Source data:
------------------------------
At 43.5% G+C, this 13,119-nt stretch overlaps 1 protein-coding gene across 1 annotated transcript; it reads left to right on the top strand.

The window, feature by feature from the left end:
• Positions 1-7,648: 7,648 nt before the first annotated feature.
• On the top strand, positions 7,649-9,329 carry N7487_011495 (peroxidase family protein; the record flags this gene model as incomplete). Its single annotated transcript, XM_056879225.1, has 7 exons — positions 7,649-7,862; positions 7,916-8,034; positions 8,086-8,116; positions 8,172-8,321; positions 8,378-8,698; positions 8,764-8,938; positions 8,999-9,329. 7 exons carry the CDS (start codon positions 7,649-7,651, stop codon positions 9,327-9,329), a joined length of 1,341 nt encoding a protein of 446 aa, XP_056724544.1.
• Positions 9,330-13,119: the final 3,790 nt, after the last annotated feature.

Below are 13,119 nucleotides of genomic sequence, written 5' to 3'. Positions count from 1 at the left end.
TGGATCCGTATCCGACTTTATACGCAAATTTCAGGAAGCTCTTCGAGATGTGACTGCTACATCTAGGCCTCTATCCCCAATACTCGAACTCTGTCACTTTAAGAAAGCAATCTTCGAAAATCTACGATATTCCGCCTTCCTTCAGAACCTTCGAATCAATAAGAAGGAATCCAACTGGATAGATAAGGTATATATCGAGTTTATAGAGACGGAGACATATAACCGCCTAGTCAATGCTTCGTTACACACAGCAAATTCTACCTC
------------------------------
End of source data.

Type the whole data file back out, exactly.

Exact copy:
At 43.5% G+C, this 13,119-nt stretch overlaps 1 protein-coding gene across 1 annotated transcript; it reads left to right on the top strand.

The window, feature by feature from the left end:
• Positions 1-7,648: 7,648 nt before the first annotated feature.
• On the top strand, positions 7,649-9,329 carry N7487_011495 (peroxidase family protein; the record flags this gene model as incomplete). Its single annotated transcript, XM_056879225.1, has 7 exons — positions 7,649-7,862; positions 7,916-8,034; positions 8,086-8,116; positions 8,172-8,321; positions 8,378-8,698; positions 8,764-8,938; positions 8,999-9,329. 7 exons carry the CDS (start codon positions 7,649-7,651, stop codon positions 9,327-9,329), a joined length of 1,341 nt encoding a protein of 446 aa, XP_056724544.1.
• Positions 9,330-13,119: the final 3,790 nt, after the last annotated feature.

Below are 13,119 nucleotides of genomic sequence, written 5' to 3'. Positions count from 1 at the left end.
TGGATCCGTATCCGACTTTATACGCAAATTTCAGGAAGCTCTTCGAGATGTGACTGCTACATCTAGGCCTCTATCCCCAATACTCGAACTCTGTCACTTTAAGAAAGCAATCTTCGAAAATCTACGATATTCCGCCTTCCTTCAGAACCTTCGAATCAATAAGAAGGAATCCAACTGGATAGATAAGGTATATATCGAGTTTATAGAGACGGAGACATATAACCGCCTAGTCAATGCTTCGTTACACACAGCAAATTCTACCTC